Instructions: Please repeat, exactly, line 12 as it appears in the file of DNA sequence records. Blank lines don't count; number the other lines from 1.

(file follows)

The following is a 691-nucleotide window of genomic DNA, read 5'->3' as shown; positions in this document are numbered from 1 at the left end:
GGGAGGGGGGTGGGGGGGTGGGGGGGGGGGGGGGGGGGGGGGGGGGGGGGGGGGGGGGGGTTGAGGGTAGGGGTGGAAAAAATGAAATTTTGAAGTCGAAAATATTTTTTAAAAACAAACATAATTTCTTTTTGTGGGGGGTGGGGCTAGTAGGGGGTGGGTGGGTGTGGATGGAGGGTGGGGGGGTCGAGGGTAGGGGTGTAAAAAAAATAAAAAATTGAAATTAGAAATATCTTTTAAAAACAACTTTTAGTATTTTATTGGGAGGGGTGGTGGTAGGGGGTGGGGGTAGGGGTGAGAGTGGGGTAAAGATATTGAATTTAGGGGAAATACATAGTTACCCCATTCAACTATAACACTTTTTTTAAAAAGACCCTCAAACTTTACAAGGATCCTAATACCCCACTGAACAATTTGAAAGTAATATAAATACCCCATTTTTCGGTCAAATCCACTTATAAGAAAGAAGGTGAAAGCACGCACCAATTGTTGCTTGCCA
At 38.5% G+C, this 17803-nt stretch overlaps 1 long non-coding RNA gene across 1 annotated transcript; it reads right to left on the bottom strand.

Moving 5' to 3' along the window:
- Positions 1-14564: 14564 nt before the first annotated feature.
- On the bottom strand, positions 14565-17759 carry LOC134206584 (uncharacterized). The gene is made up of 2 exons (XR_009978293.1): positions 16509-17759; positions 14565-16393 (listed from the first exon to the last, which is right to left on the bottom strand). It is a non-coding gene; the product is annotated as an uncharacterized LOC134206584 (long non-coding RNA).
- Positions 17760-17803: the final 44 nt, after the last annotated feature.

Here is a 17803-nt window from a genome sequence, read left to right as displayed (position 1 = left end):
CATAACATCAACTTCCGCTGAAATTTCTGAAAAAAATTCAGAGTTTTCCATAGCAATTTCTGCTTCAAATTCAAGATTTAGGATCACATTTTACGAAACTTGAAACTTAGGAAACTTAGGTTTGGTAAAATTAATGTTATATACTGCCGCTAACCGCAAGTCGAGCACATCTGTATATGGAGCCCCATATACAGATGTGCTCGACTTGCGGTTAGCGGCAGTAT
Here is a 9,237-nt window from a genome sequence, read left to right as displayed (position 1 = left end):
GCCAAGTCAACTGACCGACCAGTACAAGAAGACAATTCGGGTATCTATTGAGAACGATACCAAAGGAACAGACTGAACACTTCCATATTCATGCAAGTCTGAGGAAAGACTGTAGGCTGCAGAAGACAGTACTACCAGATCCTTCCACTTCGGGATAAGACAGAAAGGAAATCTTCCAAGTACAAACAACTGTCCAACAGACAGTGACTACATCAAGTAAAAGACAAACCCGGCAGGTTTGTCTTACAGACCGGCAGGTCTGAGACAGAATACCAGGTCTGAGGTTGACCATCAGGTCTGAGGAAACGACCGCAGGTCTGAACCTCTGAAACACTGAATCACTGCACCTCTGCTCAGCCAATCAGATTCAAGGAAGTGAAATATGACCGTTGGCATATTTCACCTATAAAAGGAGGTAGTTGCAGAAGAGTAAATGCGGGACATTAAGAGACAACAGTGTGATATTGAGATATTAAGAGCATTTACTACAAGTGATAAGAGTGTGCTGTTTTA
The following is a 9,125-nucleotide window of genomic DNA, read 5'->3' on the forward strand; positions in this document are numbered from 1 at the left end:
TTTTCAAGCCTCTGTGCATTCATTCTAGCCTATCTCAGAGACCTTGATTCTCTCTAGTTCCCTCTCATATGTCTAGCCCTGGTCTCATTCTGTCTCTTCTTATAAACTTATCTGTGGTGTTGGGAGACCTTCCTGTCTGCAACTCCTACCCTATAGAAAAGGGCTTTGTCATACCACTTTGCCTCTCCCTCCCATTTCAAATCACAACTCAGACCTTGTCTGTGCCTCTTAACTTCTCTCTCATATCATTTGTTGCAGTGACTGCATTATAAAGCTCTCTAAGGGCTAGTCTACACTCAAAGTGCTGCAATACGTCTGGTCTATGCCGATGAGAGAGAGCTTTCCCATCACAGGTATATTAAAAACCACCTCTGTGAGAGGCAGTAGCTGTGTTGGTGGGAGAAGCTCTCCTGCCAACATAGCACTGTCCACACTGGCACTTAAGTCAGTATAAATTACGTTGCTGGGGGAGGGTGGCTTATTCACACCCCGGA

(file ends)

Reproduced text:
The following is a 9,125-nucleotide window of genomic DNA, read 5'->3' on the forward strand; positions in this document are numbered from 1 at the left end: